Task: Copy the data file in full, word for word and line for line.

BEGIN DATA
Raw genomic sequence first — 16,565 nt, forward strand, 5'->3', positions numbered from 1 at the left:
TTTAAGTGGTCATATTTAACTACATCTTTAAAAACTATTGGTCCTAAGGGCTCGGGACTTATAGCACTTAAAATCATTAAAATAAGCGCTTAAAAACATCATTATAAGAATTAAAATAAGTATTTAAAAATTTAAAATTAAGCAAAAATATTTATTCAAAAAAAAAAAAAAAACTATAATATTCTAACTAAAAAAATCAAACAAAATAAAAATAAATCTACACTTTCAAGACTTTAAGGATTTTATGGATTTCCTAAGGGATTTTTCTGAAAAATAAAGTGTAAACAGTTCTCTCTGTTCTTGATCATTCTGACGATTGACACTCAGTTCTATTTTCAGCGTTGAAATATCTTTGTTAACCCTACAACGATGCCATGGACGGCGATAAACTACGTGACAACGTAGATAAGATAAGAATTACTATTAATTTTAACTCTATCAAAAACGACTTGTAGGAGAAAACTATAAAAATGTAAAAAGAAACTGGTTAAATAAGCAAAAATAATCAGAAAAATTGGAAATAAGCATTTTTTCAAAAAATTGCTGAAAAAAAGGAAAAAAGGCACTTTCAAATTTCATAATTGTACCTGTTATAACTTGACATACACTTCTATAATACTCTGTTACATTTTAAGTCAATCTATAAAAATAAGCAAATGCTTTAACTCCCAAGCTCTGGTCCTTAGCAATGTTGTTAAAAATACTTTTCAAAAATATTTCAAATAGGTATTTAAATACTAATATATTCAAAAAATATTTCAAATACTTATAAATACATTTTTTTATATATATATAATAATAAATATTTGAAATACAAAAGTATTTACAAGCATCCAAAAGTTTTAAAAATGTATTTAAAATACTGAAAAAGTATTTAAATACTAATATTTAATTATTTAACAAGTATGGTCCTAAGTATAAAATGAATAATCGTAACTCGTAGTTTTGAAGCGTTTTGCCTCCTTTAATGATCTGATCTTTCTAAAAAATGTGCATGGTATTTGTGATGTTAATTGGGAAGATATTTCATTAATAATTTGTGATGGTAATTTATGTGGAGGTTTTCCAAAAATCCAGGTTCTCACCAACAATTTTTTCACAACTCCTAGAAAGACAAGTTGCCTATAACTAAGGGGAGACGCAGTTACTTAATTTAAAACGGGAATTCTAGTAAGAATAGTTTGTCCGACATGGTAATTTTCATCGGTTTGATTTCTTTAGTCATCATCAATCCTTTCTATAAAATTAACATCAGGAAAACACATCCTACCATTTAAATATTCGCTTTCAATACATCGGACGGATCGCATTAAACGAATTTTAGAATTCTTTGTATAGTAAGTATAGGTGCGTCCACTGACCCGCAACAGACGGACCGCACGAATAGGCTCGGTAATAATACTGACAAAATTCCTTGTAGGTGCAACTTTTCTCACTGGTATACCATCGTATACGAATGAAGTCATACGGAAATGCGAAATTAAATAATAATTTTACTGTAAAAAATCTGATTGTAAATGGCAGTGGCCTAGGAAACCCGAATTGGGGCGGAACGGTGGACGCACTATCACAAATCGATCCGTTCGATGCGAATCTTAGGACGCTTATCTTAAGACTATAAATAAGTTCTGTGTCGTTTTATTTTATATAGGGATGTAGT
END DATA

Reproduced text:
Raw genomic sequence first — 16,565 nt, forward strand, 5'->3', positions numbered from 1 at the left:
TTTAAGTGGTCATATTTAACTACATCTTTAAAAACTATTGGTCCTAAGGGCTCGGGACTTATAGCACTTAAAATCATTAAAATAAGCGCTTAAAAACATCATTATAAGAATTAAAATAAGTATTTAAAAATTTAAAATTAAGCAAAAATATTTATTCAAAAAAAAAAAAAAAACTATAATATTCTAACTAAAAAAATCAAACAAAATAAAAATAAATCTACACTTTCAAGACTTTAAGGATTTTATGGATTTCCTAAGGGATTTTTCTGAAAAATAAAGTGTAAACAGTTCTCTCTGTTCTTGATCATTCTGACGATTGACACTCAGTTCTATTTTCAGCGTTGAAATATCTTTGTTAACCCTACAACGATGCCATGGACGGCGATAAACTACGTGACAACGTAGATAAGATAAGAATTACTATTAATTTTAACTCTATCAAAAACGACTTGTAGGAGAAAACTATAAAAATGTAAAAAGAAACTGGTTAAATAAGCAAAAATAATCAGAAAAATTGGAAATAAGCATTTTTTCAAAAAATTGCTGAAAAAAAGGAAAAAAGGCACTTTCAAATTTCATAATTGTACCTGTTATAACTTGACATACACTTCTATAATACTCTGTTACATTTTAAGTCAATCTATAAAAATAAGCAAATGCTTTAACTCCCAAGCTCTGGTCCTTAGCAATGTTGTTAAAAATACTTTTCAAAAATATTTCAAATAGGTATTTAAATACTAATATATTCAAAAAATATTTCAAATACTTATAAATACATTTTTTTATATATATATAATAATAAATATTTGAAATACAAAAGTATTTACAAGCATCCAAAAGTTTTAAAAATGTATTTAAAATACTGAAAAAGTATTTAAATACTAATATTTAATTATTTAACAAGTATGGTCCTAAGTATAAAATGAATAATCGTAACTCGTAGTTTTGAAGCGTTTTGCCTCCTTTAATGATCTGATCTTTCTAAAAAATGTGCATGGTATTTGTGATGTTAATTGGGAAGATATTTCATTAATAATTTGTGATGGTAATTTATGTGGAGGTTTTCCAAAAATCCAGGTTCTCACCAACAATTTTTTCACAACTCCTAGAAAGACAAGTTGCCTATAACTAAGGGGAGACGCAGTTACTTAATTTAAAACGGGAATTCTAGTAAGAATAGTTTGTCCGACATGGTAATTTTCATCGGTTTGATTTCTTTAGTCATCATCAATCCTTTCTATAAAATTAACATCAGGAAAACACATCCTACCATTTAAATATTCGCTTTCAATACATCGGACGGATCGCATTAAACGAATTTTAGAATTCTTTGTATAGTAAGTATAGGTGCGTCCACTGACCCGCAACAGACGGACCGCACGAATAGGCTCGGTAATAATACTGACAAAATTCCTTGTAGGTGCAACTTTTCTCACTGGTATACCATCGTATACGAATGAAGTCATACGGAAATGCGAAATTAAATAATAATTTTACTGTAAAAAATCTGATTGTAAATGGCAGTGGCCTAGGAAACCCGAATTGGGGCGGAACGGTGGACGCACTATCACAAATCGATCCGTTCGATGCGAATCTTAGGACGCTTATCTTAAGACTATAAATAAGTTCTGTGTCGTTTTATTTTATATAGGGATGTAGT